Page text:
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  23. I love luxurious linings, too. Sometimes I spend more on the lining than I do on the fashion fabric! It just feels so great, and it's like having a secret.

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  24. Carolyn - You're a veritable genius! Those linings are absolutely perfect and look great with the fabrics you've paired them with. It's things like this that make me a bit envious of those of you who have real season changes. Then I think about getting snowbound and all the ice and seriously cold weather and I get over it real quick. It's why I chose to move to South Florida. Stay warm.

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  25. Thanks for the lovely show and tell and reminder about what to do with many of those great freebees from FabricMart we all have Carolyn! The warmth of the iron, the steam and the pressing make the sewing chamber such a cozy (and productive) place to be when I can't, or just don't want to go out in the freezing weather, snow and ice.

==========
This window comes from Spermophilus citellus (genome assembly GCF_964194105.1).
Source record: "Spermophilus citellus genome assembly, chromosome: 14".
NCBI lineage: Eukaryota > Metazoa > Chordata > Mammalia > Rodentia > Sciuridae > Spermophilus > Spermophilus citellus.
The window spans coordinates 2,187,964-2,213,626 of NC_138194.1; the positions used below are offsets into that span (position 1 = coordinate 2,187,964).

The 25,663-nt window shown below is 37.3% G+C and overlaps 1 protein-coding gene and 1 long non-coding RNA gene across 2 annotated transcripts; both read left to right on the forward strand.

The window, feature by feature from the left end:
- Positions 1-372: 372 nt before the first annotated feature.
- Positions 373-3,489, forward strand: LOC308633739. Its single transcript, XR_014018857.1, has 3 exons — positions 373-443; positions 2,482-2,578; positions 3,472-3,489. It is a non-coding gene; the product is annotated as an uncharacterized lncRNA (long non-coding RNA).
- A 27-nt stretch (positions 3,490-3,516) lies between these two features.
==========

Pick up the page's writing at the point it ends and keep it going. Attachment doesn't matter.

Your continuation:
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  26. I line the majority of my garment with either Sun Silky and have even used cotton voile for summer skirts. I do not use Bemsilk as I find that it just doesn't withstand the longevity of the main garment. I need to keep my eyes open for the patterned fabrics for lining, they are not always that available.

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  27. Why not use your lining odds and ends for linings with seams that show? I call it color-blocking on the inside of the garment!

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  28. I made a dressing gown from scraps--very silky and lux-feeling.

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  29. Carolyn, you mentioned having bought one of your linings at a Jomar shop on a trip to the Philadelphia area. My friend Jayne and I get to some of the Jomar stores quite frequently. Please let me know if there is anything you would like me to get for you. Which Jomar location did you visit? There are several.